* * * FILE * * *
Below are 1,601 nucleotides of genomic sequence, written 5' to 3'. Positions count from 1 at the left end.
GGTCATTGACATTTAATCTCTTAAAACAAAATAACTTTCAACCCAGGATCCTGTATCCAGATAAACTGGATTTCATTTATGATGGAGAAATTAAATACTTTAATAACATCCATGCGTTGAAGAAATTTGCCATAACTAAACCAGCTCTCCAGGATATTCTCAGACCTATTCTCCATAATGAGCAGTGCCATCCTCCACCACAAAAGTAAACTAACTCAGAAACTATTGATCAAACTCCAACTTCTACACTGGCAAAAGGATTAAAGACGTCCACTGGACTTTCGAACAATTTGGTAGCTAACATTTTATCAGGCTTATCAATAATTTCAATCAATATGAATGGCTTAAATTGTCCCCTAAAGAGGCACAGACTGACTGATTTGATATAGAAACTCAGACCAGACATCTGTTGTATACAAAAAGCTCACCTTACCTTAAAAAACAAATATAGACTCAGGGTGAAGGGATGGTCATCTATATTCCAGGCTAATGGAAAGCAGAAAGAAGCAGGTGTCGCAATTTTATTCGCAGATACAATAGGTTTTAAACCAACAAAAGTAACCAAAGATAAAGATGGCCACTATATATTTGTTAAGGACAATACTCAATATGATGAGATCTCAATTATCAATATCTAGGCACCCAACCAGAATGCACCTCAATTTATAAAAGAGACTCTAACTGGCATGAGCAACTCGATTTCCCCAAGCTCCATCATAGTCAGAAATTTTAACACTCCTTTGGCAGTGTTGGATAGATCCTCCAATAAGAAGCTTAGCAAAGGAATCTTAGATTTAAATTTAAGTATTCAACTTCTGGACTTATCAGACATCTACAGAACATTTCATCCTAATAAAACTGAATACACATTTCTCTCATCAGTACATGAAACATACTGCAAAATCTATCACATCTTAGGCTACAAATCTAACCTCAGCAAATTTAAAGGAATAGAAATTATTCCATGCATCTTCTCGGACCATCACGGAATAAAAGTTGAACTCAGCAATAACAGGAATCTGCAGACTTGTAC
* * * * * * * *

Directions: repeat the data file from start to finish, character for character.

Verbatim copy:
Below are 1,601 nucleotides of genomic sequence, written 5' to 3'. Positions count from 1 at the left end.
GGTCATTGACATTTAATCTCTTAAAACAAAATAACTTTCAACCCAGGATCCTGTATCCAGATAAACTGGATTTCATTTATGATGGAGAAATTAAATACTTTAATAACATCCATGCGTTGAAGAAATTTGCCATAACTAAACCAGCTCTCCAGGATATTCTCAGACCTATTCTCCATAATGAGCAGTGCCATCCTCCACCACAAAAGTAAACTAACTCAGAAACTATTGATCAAACTCCAACTTCTACACTGGCAAAAGGATTAAAGACGTCCACTGGACTTTCGAACAATTTGGTAGCTAACATTTTATCAGGCTTATCAATAATTTCAATCAATATGAATGGCTTAAATTGTCCCCTAAAGAGGCACAGACTGACTGATTTGATATAGAAACTCAGACCAGACATCTGTTGTATACAAAAAGCTCACCTTACCTTAAAAAACAAATATAGACTCAGGGTGAAGGGATGGTCATCTATATTCCAGGCTAATGGAAAGCAGAAAGAAGCAGGTGTCGCAATTTTATTCGCAGATACAATAGGTTTTAAACCAACAAAAGTAACCAAAGATAAAGATGGCCACTATATATTTGTTAAGGACAATACTCAATATGATGAGATCTCAATTATCAATATCTAGGCACCCAACCAGAATGCACCTCAATTTATAAAAGAGACTCTAACTGGCATGAGCAACTCGATTTCCCCAAGCTCCATCATAGTCAGAAATTTTAACACTCCTTTGGCAGTGTTGGATAGATCCTCCAATAAGAAGCTTAGCAAAGGAATCTTAGATTTAAATTTAAGTATTCAACTTCTGGACTTATCAGACATCTACAGAACATTTCATCCTAATAAAACTGAATACACATTTCTCTCATCAGTACATGAAACATACTGCAAAATCTATCACATCTTAGGCTACAAATCTAACCTCAGCAAATTTAAAGGAATAGAAATTATTCCATGCATCTTCTCGGACCATCACGGAATAAAAGTTGAACTCAGCAATAACAGGAATCTGCAGACTTGTAC